RCMP prepare for busy long weekend 

Proactive measures aimed at heading off troublemakers in village

The RCMP and the municipality are teaming up to make sure hoodlums and troublemakers stay out of Whistler this long weekend.

They have taken out ads in Lower Mainland newspapers, on radio stations and they have delivered posters to high schools to remind youth that Whistler is a zero tolerance town.

"There are two messages we want to get out," said RCMP spokesman Cst. Devon Jones. "The first is that Whistler is a safe environment and the second is that we are taking all the steps we need to to maintain that environment."

For the last two years the resort has captured news headlines thanks to stabbings, assaults, and seized weapons, including knives, baseball bats and even a gun.

The problems are brought in to town by unescorted grad students, who traditionally come up to celebrate and often get carried away, and gangs of youths that come to party.

In the past the problem has been acerbated by cheap hotel rooms that are often base to more than the allowed number of people per room.

The spiral into violence has prompted the RCMP and the municipality this year to draw up a three-year operational plan to turn the May long weekend into a peaceful event.

So expect to see roadblocks to catch drunk drivers, and highway patrols to catch speeders. There will also be eight officers dedicated to foot patrol in the village, and another 15-25 officers helping out and gathering intelligence in the resort each weekend night.

Whistler RCMP are also tapping into the Lower Mainland Gang Task Force to find out if any youth gangs are planning to come to the resort.

And two members of the liquor control branch will be in town keeping an eye on the bars.

It’s all good news for the local bars and clubs who are often on the forefront of the violence.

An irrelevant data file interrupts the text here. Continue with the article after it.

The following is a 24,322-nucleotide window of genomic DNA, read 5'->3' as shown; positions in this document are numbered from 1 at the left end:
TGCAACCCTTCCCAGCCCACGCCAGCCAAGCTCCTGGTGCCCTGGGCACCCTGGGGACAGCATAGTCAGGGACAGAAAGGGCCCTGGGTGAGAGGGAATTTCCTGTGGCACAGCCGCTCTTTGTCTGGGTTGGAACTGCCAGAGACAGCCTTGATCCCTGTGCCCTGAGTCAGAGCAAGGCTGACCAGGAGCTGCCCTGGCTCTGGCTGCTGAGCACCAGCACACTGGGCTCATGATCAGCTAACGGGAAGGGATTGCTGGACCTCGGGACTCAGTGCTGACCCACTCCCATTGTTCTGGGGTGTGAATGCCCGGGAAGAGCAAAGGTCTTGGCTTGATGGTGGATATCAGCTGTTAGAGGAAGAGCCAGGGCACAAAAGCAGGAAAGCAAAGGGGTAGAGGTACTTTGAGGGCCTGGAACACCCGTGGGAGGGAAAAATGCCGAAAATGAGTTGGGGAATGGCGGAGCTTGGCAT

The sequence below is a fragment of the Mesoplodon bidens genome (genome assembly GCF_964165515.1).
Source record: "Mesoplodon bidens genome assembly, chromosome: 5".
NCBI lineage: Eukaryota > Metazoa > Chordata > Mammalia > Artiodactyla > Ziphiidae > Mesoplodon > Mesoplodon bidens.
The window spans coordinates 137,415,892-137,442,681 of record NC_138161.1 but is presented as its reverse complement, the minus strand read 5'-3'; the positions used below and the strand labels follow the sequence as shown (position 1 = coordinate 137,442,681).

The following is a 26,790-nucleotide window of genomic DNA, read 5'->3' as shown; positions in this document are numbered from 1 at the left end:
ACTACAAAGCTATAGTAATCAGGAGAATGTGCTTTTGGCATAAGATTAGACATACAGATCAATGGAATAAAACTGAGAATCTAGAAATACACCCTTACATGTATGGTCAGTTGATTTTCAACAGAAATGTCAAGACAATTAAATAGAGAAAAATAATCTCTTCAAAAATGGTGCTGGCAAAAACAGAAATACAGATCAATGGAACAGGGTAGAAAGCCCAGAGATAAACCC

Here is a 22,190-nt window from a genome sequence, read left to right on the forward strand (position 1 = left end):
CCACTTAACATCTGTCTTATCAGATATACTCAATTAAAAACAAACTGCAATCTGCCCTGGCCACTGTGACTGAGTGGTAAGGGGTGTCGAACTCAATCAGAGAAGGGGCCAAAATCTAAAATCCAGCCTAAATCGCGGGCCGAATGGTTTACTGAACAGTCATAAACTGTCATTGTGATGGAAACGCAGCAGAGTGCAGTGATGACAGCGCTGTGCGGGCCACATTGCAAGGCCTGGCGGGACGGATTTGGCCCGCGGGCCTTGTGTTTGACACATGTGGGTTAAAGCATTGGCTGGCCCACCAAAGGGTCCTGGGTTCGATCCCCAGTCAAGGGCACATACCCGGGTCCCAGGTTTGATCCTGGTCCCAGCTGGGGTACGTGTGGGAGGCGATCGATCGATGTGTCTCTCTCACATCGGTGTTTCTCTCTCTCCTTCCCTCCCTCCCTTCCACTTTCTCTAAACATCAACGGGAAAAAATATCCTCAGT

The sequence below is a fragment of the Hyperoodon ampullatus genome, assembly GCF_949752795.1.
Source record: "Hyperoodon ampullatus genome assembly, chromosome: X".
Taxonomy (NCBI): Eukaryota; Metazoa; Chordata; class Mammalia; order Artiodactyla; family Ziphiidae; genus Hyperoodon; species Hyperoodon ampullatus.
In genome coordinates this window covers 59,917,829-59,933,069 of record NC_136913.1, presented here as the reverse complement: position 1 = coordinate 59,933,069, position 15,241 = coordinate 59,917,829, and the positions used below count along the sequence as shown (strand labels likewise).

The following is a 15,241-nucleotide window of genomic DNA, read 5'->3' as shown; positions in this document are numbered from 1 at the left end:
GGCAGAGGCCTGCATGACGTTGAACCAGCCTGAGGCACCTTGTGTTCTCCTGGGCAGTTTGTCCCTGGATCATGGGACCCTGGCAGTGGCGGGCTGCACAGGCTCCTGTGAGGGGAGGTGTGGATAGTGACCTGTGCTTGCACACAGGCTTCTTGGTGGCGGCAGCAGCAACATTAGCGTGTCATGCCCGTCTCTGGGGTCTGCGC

"I am very excited about the proactive measures that the community has taken a leadership role in bringing in," said Mike Hofbauer, general manager of Garfinkel’s nightclub.

He said his club would use metal detectors this weekend and bring in extra staff to ensure visitors feel secure.

"We sell having a good time and security and safety have to happen before people can relax and have a good time, that is something that we understand," said Hofbauer.

The bars do stay in touch during the night and alert each other if troublemakers are on the horizon. The RCMP foot patrol is also invaluable said Hofbauer.

"As police do walk-throughs they always let us know, ‘hey there was a group over there which was kind of rough,’" he said. "They don’t tell us what to do, but they let us know what they think of that group and we usually make our decisions based on that.

"We co-operate a lot because what is good for the town is good for all of us."

The mayor and council stand behind the initiative.

"We want to let people know that we are taking it seriously," said Mayor Hugh O’Reilly. "Hopefully we can correct some of the conduct of the previous years and make sure the right people are here for the right reasons. We want people to feel that all year round it is safe and fun to come into the village and do things.

"We want to remind people that they are here to have fun but in an appropriate manner."

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